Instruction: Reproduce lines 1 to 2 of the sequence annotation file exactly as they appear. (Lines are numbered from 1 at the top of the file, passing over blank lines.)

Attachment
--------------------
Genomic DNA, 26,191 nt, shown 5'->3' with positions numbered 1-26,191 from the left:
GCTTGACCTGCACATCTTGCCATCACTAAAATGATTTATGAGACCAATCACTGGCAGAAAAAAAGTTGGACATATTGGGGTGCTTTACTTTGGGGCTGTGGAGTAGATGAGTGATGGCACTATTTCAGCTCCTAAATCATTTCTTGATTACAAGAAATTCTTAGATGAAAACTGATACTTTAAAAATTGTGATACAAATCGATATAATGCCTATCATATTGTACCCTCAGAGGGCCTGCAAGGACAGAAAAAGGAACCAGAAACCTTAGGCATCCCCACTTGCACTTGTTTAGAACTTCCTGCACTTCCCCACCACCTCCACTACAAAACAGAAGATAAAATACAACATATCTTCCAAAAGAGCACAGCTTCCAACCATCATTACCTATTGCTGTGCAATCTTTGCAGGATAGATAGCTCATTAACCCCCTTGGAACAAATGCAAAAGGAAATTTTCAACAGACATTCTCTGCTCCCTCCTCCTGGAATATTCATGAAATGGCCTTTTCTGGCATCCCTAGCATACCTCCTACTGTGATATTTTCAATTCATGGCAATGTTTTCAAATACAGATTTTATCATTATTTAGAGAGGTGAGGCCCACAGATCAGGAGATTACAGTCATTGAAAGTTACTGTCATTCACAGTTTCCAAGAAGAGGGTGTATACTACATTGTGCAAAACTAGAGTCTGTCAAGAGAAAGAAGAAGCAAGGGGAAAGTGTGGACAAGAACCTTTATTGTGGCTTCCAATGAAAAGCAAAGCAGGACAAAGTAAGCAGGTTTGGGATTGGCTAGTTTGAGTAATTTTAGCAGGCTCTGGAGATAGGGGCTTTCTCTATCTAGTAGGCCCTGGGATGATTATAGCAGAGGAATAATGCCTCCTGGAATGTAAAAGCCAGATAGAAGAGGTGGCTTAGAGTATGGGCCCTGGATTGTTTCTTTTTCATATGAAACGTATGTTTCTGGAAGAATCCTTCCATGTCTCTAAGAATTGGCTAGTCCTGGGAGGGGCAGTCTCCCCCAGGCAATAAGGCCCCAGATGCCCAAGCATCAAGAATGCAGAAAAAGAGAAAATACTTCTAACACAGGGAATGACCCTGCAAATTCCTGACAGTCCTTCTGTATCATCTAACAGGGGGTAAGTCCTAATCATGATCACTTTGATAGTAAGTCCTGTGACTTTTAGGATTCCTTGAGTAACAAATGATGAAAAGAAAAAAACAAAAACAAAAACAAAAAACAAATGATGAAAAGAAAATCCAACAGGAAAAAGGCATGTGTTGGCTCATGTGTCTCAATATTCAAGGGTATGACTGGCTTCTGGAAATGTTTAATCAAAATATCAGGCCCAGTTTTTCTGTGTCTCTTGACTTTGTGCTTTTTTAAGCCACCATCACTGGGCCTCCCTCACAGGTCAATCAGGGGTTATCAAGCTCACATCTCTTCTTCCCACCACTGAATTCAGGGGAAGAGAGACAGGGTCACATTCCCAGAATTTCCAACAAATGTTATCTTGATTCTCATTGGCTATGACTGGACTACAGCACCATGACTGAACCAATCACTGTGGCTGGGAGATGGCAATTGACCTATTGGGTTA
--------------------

Genomic DNA, 26,191 nt, shown 5'->3' with positions numbered 1-26,191 from the left:
GCTTGACCTGCACATCTTGCCATCACTAAAATGATTTATGAGACCAATCACTGGCAGAAAAAAAGTTGGACATATTGGGGTGCTTTACTTTGGGGCTGTGGAGTAGATGAGTGATGGCACTATTTCAGCTCCTAAATCATTTCTTGATTACAAGAAATTCTTAGATGAAAACTGATACTTTAAAAATTGTGATACAAATCGATATAATGCCTATCATATTGTACCCTCAGAGGGCCTGCAAGGACAGAAAAAGGAACCAGAAACCTTAGGCATCCCCACTTGCACTTGTTTAGAACTTCCTGCACTTCCCCACCACCTCCACTACAAAACAGAAGATAAAATACAACATATCTTCCAAAAGAGCACAGCTTCCAACCATCATTACCTATTGCTGTGCAATCTTTGCAGGATAGATAGCTCATTAACCCCCTTGGAACAAATGCAAAAGGAAATTTTCAACAGACATTCTCTGCTCCCTCCTCCTGGAATATTCATGAAATGGCCTTTTCTGGCATCCCTAGCATACCTCCTACTGTGATATTTTCAATTCATGGCAATGTTTTCAAATACAGATTTTATCATTATTTAGAGAGGTGAGGCCCACAGATCAGGAGATTACAGTCATTGAAAGTTACTGTCATTCACAGTTTCCAAGAAGAGGGTGTATACTACATTGTGCAAAACTAGAGTCTGTCAAGAGAAAGAAGAAGCAAGGGGAAAGTGTGGACAAGAACCTTTATTGTGGCTTCCAATGAAAAGCAAAGCAGGACAAAGTAAGCAGGTTTGGGATTGGCTAGTTTGAGTAATTTTAGCAGGCTCTGGAGATAGGGGCTTTCTCTATCTAGTAGGCCCTGGGATGATTATAGCAGAGGAATAATGCCTCCTGGAATGTAAAAGCCAGATAGAAGAGGTGGCTTAGAGTATGGGCCCTGGATTGTTTCTTTTTCATATGAAACGTATGTTTCTGGAAGAATCCTTCCATGTCTCTAAGAATTGGCTAGTCCTGGGAGGGGCAGTCTCCCCCAGGCAATAAGGCCCCAGATGCCCAAGCATCAAGAATGCAGAAAAAGAGAAAATACTTCTAACACAGGGAATGACCCTGCAAATTCCTGACAGTCCTTCTGTATCATCTAACAGGGGGTAAGTCCTAATCATGATCACTTTGATAGTAAGTCCTGTGACTTTTAGGATTCCTTGAGTAACAAATGATGAAAAGAAAAAAACAAAAACAAAAACAAAAAACAAATGATGAAAAGAAAATCCAACAGGAAAAAGGCATGTGTTGGCTCATGTGTCTCAATATTCAAGGGTATGACTGGCTTCTGGAAATGTTTAATCAAAATATCAGGCCCAGTTTTTCTGTGTCTCTTGACTTTGTGCTTTTTTAAGCCACCATCACTGGGCCTCCCTCACAGGTCAATCAGGGGTTATCAAGCTCACATCTCTTCTTCCCACCACTGAATTCAGGGGAAGAGAGACAGGGTCACATTCCCAGAATTTCCAACAAATGTTATCTTGATTCTCATTGGCTATGACTGGACTACAGCACCATGACTGAACCAATCACTGTGGCTGGGAGATGGCAATTGACCTATTGGGTTA